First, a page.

We may begin by comparing the situation today with that of the late 1940s and early 1950s. During this period the design of institutions like NSF took place in the context of a broad, deep, and theoretically sophisticated public discussion of the nature of science and how different institutional arrangements can encourage or discourage the development of science. By comparison, the massive changes being renegotiated today are occurring largely outside of public debate and without historical, philosophical, and sociological reflection on the consequences. The attention given then to the Merton norms and to Vannevar Bush's Science: The Endless Frontier illustrates the role theoretical reflection played fifty and sixty years ago.

There is clearly a need for similar kinds of theoretical reflection on today’s developments. Two central concerns that guided discussions about science in the mid-twentieth century have resurfaced as sources of contemporary unease. First, how do commercial and political interests shape scientific knowledge and practice, both now and in the past? Second, is it possible to say that one or another economic or political context is favorable or unfavorable to science or more likely or less likely to produce "good science?" These questions encompass an entire range of distinct yet inseparable issues: setting research agendas; producing technical, theoretical, or experimental knowledge; justifying claims; and utilizing that knowledge in political or commercial domains. Full consideration of the relationships between politics, commerce, and science therefore invites analysis from a wide range of disciplinary perspectives, including history, philosophy, anthropology, economics, sociology, law, and political science.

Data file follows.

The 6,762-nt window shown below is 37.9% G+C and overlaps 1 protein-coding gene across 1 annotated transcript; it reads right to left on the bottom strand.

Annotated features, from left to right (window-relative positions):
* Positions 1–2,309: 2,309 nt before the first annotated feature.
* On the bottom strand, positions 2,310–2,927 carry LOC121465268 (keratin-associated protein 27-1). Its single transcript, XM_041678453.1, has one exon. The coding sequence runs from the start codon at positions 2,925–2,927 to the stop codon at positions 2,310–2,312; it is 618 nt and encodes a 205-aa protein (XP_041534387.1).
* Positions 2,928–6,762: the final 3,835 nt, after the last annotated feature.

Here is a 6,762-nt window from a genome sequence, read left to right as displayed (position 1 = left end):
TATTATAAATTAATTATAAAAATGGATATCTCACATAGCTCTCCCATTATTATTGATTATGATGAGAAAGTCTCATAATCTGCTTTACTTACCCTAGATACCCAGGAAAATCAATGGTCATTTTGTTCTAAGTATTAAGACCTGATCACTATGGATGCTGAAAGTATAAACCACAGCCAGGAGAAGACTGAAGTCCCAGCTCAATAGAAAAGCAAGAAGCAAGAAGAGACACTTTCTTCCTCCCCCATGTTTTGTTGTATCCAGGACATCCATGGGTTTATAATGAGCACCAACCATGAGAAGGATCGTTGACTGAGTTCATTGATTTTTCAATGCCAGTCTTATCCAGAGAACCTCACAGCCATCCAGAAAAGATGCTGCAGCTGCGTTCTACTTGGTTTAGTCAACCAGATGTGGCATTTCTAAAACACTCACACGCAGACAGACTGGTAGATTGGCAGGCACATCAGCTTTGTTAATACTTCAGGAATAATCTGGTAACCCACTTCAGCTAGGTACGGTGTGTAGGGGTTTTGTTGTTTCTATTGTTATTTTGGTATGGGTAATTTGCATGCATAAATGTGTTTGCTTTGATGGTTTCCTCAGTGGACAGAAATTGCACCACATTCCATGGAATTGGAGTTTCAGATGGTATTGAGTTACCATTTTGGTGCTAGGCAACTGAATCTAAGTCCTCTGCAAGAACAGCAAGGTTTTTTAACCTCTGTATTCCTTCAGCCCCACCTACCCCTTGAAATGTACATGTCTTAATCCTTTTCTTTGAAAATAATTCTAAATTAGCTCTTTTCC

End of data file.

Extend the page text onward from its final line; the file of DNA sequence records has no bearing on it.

Within this historical, philosophical, social, legal, and political context we can identify four interrelated areas. One is the source of funding (e.g., NSF, private sources, congressional earmarks). How do different financial and political interests determine research agendas and affect peer review processes? A second area is institutional contexts of research. How does private funding affect the mission and practice of scientific inquiry in the university? What difference does it make whether research is conducted in a university or in a corporate laboratory? A third area is the communication and dissemination of scientific research. What impact does proprietary research have on the procedures and purposes of scientific journals? What impact does it have on the dissemination of scientific research generally? Finally, a fourth area is the political arena itself. How are science and scientific research represented in contexts where partisan political matters are at stake? What are the civic roles of science itself and of scientists in a climate where science is intertwined with partisan policy concerns?

These issues are not unique to the United States. They are also widely debated in Europe and other regions. Collaboration with experts in the philosophy and sociology of science at the University of Bielefeld, Germany, will allow for an international dimension and regional comparisons regarding all of the issues identified above. In conjunction with the University of Bielefeld, the Reilly Center will sponsor an international conference on these issues in the early fall of 2006. The goal is to assemble distinguished participants in current debates on the topics identified above and eventually to publish the papers with a distinguished press. While various conferences on the general topic of commerce, politics, and science have been held in recent years, this conference will break new ground by inviting perspectives from disciplines ranging from the history and philosophy of science to public policy and by offering a trans-Atlantic conversation.